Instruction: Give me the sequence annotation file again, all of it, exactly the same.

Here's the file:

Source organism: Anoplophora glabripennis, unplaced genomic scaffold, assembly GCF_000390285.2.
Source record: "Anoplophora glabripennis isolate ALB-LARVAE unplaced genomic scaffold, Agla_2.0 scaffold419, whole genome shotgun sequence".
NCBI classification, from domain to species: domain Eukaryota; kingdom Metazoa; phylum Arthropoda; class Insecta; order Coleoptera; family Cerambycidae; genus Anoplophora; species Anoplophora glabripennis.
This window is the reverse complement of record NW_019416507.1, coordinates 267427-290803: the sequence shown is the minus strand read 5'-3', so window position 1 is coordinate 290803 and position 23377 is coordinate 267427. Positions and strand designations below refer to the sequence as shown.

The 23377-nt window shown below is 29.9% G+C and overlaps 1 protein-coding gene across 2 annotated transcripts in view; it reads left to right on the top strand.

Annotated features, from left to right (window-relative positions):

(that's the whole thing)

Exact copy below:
Source organism: Anoplophora glabripennis, unplaced genomic scaffold, assembly GCF_000390285.2.
Source record: "Anoplophora glabripennis isolate ALB-LARVAE unplaced genomic scaffold, Agla_2.0 scaffold419, whole genome shotgun sequence".
NCBI classification, from domain to species: domain Eukaryota; kingdom Metazoa; phylum Arthropoda; class Insecta; order Coleoptera; family Cerambycidae; genus Anoplophora; species Anoplophora glabripennis.
This window is the reverse complement of record NW_019416507.1, coordinates 267427-290803: the sequence shown is the minus strand read 5'-3', so window position 1 is coordinate 290803 and position 23377 is coordinate 267427. Positions and strand designations below refer to the sequence as shown.

The 23377-nt window shown below is 29.9% G+C and overlaps 1 protein-coding gene across 2 annotated transcripts in view; it reads left to right on the top strand.

Annotated features, from left to right (window-relative positions):